3--Another fact of Rudolph's life made full use by Bismarck -- especially in the explanation of his death -- was the taint of the famous Bavarian madness in his blood by which any potential extreme behavior can be attributed to Rudolph at no great surprise to anyone.

By 1888, time was running out for Bismarck.  Talk of revanche by France and more war talk from England made it clear that Germany had to secure its rear before it became involved in another war.   Bismarck had become so paranoid about a possible accession of Rudolph that early one morning in November 1888, he even showed up without warning at Schloss Laxenburg to confirm whether or not the rumor was true that Franz Joseph planned to abdicate in favor of his son.
--------------------------------------------------

Two important figures stand out in the undistinguished crowd recruited by Bismarck's Golden Calvary -- the most notable was Philip of Coburg. This sinister man was a brother-in-law of Rudolph, married to Princess Louise, sister of Stephanie.   Many a time Louise would flee back to Belgium with both eyes not only red from crying, but also black and blue.   Her wretched father always sent her back to her abusive husband.  Finally when she summoned the courage to leave him, she made the mistake of asking him for money.   He gave her forged bills of sale for some of her sister's jewels and as a result, Louise and her lover were charged with criminal theft and she was confined to an insane asylum for 8 years instead of jail, and her lover was thrown into jail.  Philip of Coburg was also close to his brother, Ferdinand of Bulgaria who gave as little thought to beating his wife as he did ordering an assassination, both of which he did with few, if any misgivings.



The second figure fastened onto the Crown Prince was Count Josef Hoyos, an accomplished man of the world, a boon companion, and although his rank was high and he had fortune his wants always seemed to outrun his means. He was as ready as any other to take Prussian gold.  A Hoyos even married Bismarck's oldest son a couple years after Mayerling.   



Another possibility was Mary Vetsera,—a woman with restless eyes and a bad reputation for being fast and easy in Vienna might also have been within this group, at least initially.  There are separate reports she was also involved romantically with both Philip of Coburg and Josef Hoyos at different times.

Even Mizzi Caspar had a lawyer friend named Florian Meissner who was a double agent in the pay of both Vienna and Berlin.  He reported Rudolph's activities not only to the local Austrian police but to the German Embassy as well.

On his final trip to Mayerling the Crown Prince went alone and many believe that no friend of his or true man ever saw him alive again. 

It is known that Philip of Coburg, Hoyos, and a Baltazzi were at Mayerling along with Vetsera and probably the German agent woman who accompanied her, but there were probably many others at Mayerling by the last night.

Neither the first night nor the next day was the prince seen. Then came the last night and outside, the lackeys drowsed among the horses. It was nearly midnight when they heard shouting within and pistol shots. Having looked in for a moment, they fled away, shrieking. They had seen what it is
not well for lowly men to see.

Rudolph received a mortal wound from the titanic force of a champagne bottle crashing into his brain.    They carried him to an upstairs bedroom where he survived unconscious for many hours.  Many others died that night -- possibly from getting in the line of fire or to eliminate witnesses.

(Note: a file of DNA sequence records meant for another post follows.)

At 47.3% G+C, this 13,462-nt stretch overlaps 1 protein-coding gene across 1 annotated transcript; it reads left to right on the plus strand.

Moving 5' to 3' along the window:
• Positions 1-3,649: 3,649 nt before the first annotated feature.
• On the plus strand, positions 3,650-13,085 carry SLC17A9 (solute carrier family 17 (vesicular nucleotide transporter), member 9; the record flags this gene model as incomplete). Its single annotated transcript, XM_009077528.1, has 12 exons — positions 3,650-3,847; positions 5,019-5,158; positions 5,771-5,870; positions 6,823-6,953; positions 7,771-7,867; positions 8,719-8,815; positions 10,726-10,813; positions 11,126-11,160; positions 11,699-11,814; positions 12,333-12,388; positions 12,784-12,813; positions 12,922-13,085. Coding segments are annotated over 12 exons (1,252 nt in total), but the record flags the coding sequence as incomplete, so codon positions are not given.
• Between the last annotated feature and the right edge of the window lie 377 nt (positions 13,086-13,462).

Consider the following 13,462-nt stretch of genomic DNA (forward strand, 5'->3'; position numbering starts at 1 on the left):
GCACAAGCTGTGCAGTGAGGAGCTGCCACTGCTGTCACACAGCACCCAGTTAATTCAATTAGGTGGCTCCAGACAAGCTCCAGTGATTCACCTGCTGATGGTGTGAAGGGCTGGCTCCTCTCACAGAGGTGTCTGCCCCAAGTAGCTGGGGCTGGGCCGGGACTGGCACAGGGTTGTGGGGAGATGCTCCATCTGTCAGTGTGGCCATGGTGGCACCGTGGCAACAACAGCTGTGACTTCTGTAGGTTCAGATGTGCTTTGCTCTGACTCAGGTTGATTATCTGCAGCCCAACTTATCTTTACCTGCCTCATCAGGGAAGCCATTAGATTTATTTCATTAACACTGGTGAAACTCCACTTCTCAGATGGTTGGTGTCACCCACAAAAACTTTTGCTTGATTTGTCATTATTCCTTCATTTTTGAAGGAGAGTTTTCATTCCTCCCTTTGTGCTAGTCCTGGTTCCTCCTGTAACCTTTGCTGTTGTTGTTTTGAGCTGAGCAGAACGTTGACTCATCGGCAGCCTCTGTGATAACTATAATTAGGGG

That was all.  Dawn arrived and the court quickly cast a veil of royal lies over the deaths.  Bismarck telegraphed his sympathy.

But what did Philip of Coburg, Count Hoyos and Loschek tell the Emperor, and why was the court willing to accept the obvious inconsistencies and discrepancies in their stories?

If the lessons of history teach us anything it is that nobody learns the lessons that history teaches us.

Offline Imperial_Grounds

  • Knyaz
  • ****
  • Posts: 579
  • Your Memory Keeps Me Alive
    • View Profile
Re: Crown Prince Rudolph--controversies, affairs & his death, Part II
« Reply #97 on: December 17, 2010, 03:08:07 PM »
A fascinating story.... I never liked Bismarck. Not at all, he's too much of a fiend. The way he used the young Emperor Wilhelm for his own goals and the way he treated the Empress Dowager Victoria... Such a shame. And Wilhelm, vain and proud as he was, simply went along with him(leading all of Europe and the Ancient Empire's into ruin). In my eyes it is Wilhelm alone who carries the biggest part of the guilt for the destruction of Imperial Europe and only one man could have saved it, Rudolf, whereas the tragedy started to unfold years before the war itself: at the wedding of Queen Victoria and Prince Albert.

As for the above theory, fascinating it is.... I really would love to know if it's true, but it is possible. Bismarck always was one of my 'suspects' but why would the Habsburgs keep it a secret? Where they threatened by Bismarck and Wilhelm(I see him capable of this), did they know nothing at all or had some members of the Habsburg family a part in the tragedy. And why did Mary have to die? Was she an unwanted witness or simply a cover-up and explanation of why Rudolf died.
Learn To Live With My Darker Side

Offline Pezzazz

  • Boyar
  • **
  • Posts: 203
    • View Profile
Re: Crown Prince Rudolph--controversies, affairs & his death, Part II
« Reply #98 on: December 18, 2010, 11:01:49 PM »
I doubt the Habsburg family knew about the Bismarck explanation of Rudolph's death.  Naturally nobody at Mayerling would have wanted to tell them this.  However, I think the Habsburg family finally figured it out since the above Bismarck version is basically the same as that described in "The Mayerling Murders" on which Rudolph's oldest grandchild, Prince Franz Joseph of Windisch-Graetz (1904-1981) collaborated.